Last Wooster Geologist Presentation at #GSA2016

September 28th, 2016

Denver, CO – The honor of the last presentation at #GSA2016 goes to Amineh AlBashaireh (’18), who has a poster on her summer work at Black Mountain in San Diego, CA.

Amineh AlBashaireh ('18) has been conducting research on the occurrence and mobilization of arsenic.

Amineh AlBashaireh (’18) has been conducting research on the occurrence and mobilization of arsenic.

Congratulations, Wooster Geologists, on another successful GSA meeting!

 

Association for Women Geoscientists Breakfast at #GSA2016

September 26th, 2016

Denver, CO – The Association for Women Geoscientists (AWG) held their annual breakfast at #GSA2016, where they recognized those people who make exceptional contributions to their mission. AWG seeks to encourage the participation of women in the geosciences, exchange information (technical, educational, professional), and enhance professional growth and advancement. After this morning’s inspirational stories, who wouldn’t want to become a member? One notable part of the program was the recognition of women geoscientists from the Mongolian Chapter of AWG.

Representatives from the Mongolian Chapter of AWG were recognized for their efforts to support women geoscientists. They began as an informal club in 2012 and were officially recognized as an international chapter of AWG in 2014.

Representatives from the Mongolian Chapter of AWG were recognized for their efforts to support women geoscientists. They began as an informal club in 2012 and were officially recognized as an international chapter of AWG in 2014.

 

This year’s Outstanding Educator Award winner was Barbara Dutrow, a renowned mineralogist.

Barbara Dutrow accepts the Outstanding Educator Award. One of her nominators was a former student who was profoundly affected by her undergraduate research experience with Barbara.

Barbara Dutrow accepts the Outstanding Educator Award. One of her nominators was a former student who was profoundly affected by her undergraduate research experience with Barbara.

 

 Me and my research students, Rachel Heineman ('17, Oberlin) and Amineh AlBashaireh ('18), at the AWG breakfast. My students had the opportunity to network with lots of influential mentors, including a CUR Councilor, GSA Fellow, potential graduate advisors, and the Outstanding Educator Award Winner.

Me and my research students, Rachel Heineman (’17, Oberlin) and Amineh AlBashaireh (’18), at the AWG breakfast. My students had the opportunity to network with lots of influential mentors, including a CUR Councilor, GSA Fellow, potential graduate advisors, and the Outstanding Educator Award Winner.

 

Keck GSA Abstracts

July 25th, 2016

Wooster, OH – The summer portion of the Keck Iceland project is officially over, but our research isn’t finished. We’ll be working together throughout the academic year and will synthesize our final results at the Keck Symposium at Wesleyan University in April 2017. Along the way, we’ll be presenting at GSA in Denver, Colorado. We wrote and submitted 4(!) abstracts based on our work this summer. Here they are:

Cara Lembo ('17, Amherst) stands next to a ridge-parallel dike intruding through a tephra cone. Helgafell, a hyalocastite edifice, is in the distance.

Cara Lembo (’17, Amherst) stands next to a ridge-parallel dike intruding through a tephra cone. Helgafell, a hyalocastite edifice, is in the distance.

NEW INSIGHTS ON THE FORMATION OF GLACIOVOLCANIC TINDAR RIDGES FROM DETAILED MAPPING OF UNDIRHLIDAR RIDGE, SW ICELAND

HEINEMAN, Rachel1, LEMBO, Cara2, ENGEN, Carl-Lars3, KOCHTITZKY, William4, WALLACE, Chloe5, ORDEN, Michelle4, THOMPSON, Anna C6, KUMPF, Benjamin5, EDWARDS, Benjamin R.4 and POLLOCK, Meagen5, (1)Department of Geology, Oberlin College, 52 West Lorain St, Oberlin, OH 44074, (2)Department of Geology, Amherst College, 11 Barrett Hill Dr, Amherst, MA 01002, (3)Department of Geology, Beloit College, 700 College Street, Box 777, Beloit, WI 53511, (4)Department of Earth Sciences, Dickinson College, 28 N. College Street, Carlisle, PA 17013, (5)Department of Geology, The College of Wooster, 944 College Mall, Wooster, OH 44691, (6)Department of Geology, Carleton College, One North College Street, Northfield, MN 55057, rheinema@oberlin.edu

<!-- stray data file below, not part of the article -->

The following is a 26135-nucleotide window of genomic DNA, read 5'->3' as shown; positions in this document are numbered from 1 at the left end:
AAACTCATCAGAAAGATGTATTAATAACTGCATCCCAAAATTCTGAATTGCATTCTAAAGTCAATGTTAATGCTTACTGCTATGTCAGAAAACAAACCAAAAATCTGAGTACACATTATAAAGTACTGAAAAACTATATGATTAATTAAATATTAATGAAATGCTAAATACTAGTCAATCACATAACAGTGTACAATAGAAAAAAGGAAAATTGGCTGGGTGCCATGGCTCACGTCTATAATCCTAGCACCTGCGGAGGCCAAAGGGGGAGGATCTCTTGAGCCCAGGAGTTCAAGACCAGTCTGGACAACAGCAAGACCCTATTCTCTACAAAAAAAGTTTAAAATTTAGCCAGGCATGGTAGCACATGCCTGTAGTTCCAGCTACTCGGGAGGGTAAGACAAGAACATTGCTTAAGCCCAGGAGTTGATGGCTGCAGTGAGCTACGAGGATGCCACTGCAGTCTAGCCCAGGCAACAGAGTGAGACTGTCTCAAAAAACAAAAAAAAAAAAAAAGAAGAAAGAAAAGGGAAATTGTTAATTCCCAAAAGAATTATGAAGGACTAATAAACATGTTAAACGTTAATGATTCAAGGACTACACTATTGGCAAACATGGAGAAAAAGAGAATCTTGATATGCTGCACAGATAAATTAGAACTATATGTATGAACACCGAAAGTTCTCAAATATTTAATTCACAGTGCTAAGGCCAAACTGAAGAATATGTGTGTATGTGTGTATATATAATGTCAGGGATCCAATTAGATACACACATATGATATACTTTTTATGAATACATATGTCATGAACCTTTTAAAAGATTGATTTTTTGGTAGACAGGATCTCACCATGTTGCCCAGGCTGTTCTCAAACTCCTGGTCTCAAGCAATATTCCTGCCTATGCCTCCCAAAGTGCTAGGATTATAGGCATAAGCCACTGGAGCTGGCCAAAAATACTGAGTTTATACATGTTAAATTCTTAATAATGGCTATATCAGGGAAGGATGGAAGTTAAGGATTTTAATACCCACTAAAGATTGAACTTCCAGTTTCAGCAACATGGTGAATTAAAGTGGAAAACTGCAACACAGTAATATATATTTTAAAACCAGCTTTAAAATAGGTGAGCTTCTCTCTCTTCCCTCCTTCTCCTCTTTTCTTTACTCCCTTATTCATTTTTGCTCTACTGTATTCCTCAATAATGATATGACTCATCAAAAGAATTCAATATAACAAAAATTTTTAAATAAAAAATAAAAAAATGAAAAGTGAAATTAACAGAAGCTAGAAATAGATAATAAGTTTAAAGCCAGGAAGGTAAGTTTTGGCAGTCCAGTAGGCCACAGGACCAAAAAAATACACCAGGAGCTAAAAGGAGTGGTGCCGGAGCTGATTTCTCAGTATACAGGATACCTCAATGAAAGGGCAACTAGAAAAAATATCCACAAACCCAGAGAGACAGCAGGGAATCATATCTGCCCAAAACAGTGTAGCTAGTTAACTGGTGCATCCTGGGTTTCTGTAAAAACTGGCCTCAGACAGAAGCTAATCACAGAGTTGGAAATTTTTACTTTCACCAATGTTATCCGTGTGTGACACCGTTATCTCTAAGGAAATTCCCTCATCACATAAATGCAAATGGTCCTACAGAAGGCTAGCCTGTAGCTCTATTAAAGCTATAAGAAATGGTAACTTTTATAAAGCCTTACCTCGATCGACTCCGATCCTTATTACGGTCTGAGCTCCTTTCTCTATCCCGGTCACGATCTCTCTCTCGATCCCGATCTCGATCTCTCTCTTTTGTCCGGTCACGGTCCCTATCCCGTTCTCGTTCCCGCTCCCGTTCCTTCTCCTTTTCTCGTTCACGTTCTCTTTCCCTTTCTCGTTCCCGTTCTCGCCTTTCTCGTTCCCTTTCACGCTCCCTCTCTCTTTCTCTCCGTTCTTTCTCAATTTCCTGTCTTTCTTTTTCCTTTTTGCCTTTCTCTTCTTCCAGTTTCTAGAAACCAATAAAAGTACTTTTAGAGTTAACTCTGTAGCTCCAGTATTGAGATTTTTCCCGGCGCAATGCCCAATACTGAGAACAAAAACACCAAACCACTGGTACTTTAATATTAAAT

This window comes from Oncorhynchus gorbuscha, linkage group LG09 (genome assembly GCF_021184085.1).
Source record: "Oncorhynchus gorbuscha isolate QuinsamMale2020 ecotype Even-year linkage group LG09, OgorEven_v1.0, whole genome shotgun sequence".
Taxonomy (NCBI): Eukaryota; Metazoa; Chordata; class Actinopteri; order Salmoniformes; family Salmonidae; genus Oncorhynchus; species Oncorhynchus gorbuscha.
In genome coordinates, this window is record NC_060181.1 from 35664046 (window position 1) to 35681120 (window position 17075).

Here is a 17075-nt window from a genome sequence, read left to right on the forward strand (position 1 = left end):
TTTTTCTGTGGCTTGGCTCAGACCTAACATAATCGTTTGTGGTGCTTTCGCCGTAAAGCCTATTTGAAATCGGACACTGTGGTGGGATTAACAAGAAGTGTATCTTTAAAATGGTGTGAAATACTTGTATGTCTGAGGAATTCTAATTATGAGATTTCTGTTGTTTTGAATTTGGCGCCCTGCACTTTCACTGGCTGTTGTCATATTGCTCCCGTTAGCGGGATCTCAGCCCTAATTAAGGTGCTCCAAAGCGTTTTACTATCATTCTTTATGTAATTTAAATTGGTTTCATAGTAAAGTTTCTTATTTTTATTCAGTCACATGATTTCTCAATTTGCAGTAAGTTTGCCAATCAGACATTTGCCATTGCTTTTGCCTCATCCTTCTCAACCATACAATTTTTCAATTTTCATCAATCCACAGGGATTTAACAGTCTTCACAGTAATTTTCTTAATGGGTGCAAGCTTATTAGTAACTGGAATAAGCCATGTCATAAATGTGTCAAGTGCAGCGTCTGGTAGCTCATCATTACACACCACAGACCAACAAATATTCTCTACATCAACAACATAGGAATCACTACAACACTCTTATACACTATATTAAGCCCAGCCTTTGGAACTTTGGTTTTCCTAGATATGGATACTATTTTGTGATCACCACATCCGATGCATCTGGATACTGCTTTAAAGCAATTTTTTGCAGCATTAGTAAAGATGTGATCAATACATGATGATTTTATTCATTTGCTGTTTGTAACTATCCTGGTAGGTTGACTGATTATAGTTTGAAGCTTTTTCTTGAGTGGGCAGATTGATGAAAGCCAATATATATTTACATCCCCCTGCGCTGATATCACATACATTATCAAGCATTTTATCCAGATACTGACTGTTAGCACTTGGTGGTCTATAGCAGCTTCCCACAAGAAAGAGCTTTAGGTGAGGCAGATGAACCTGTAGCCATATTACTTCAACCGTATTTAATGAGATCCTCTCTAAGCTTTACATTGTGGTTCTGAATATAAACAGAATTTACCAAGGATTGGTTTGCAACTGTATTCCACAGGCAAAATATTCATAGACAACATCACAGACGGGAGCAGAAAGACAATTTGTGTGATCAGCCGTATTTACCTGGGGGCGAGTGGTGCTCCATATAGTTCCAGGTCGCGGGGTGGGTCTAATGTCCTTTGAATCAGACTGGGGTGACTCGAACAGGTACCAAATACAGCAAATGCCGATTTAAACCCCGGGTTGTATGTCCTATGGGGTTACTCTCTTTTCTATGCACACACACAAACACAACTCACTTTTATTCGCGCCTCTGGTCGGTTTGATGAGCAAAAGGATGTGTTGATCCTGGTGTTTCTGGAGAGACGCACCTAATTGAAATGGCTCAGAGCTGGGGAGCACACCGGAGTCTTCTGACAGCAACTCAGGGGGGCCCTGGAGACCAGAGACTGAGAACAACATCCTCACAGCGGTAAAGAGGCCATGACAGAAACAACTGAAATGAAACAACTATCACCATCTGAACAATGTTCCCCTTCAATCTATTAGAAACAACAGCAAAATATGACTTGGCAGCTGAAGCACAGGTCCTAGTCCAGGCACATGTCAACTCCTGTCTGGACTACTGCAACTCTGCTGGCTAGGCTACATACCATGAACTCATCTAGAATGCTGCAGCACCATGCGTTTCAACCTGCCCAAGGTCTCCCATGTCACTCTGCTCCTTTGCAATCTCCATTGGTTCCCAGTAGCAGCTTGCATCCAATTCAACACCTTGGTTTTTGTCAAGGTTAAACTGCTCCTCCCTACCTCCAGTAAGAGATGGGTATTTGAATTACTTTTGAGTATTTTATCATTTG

Undirhlíðar ridge on the Reykjanes Peninsula in southwest Iceland is a glaciovolcanic tindar formed by fissure eruptions under ice. Previous work in two quarries along the ridge shows that this specific tindar has had a complex eruption history. Here we report new results from investigations along the length of the ridge (~3 km) between the quarries. We have identified aerially significant fragmental deposits and a potential vent area on the ridge’s eastern side. The newly mapped tephra deposits are dominated by lapilli- and ash-size grains that are palagonitized to some degree (~20-60%) but locally contain up to ~75% fresh glass. Basal units are tuff breccia to volcanic breccia with basaltic and rare gabbroic lithic clasts. Upper units are finely bedded with few large clasts and some glassy bombs. Locally, lapilli-tuff units show repetitive normally graded bedding and cross bedding. Measured bedding attitudes suggest that present exposures represent a moderately eroded tephra cone that was subsequently intruded by basaltic dikes. Extending north and south of the tephra cone, the upper surface of the ridge comprises pillow rubble with outcrops of massive basalts showing radial jointing and concentric vesicle patterns. All of the outcrops appear to be similar coarse-grained, olivine- and plagioclase-bearing basalts; ongoing petrographic and geochemical analysis will determine if the bodies represent “megapillows” or if they are related to intrusions that are present in both quarries. Along the western side of the ridge, lapilli tuff and/or volcaniclastic diamictites overlie pillow lava (or volcanic breccia made of pillow fragments) that is locally intruded by dikes. In northern gullies, at least two stratigraphically distinct units of pillow lava are present. In order to communicate the implications of our detailed research to a broad audience, we are constructing two “map tours” of the ridge: one that is centered on the abandoned and accessible Undirhlíðar quarry, and another that describes features along the upper part of the ridge between the quarries. Stops along the tour include exposures of dikes, pillow lavas, and erosional alcoves within the tephra cone. The goal of these tours is to compare similar units across the ridge and quarry and to show the general anatomy of a glaciovolcanic ridge.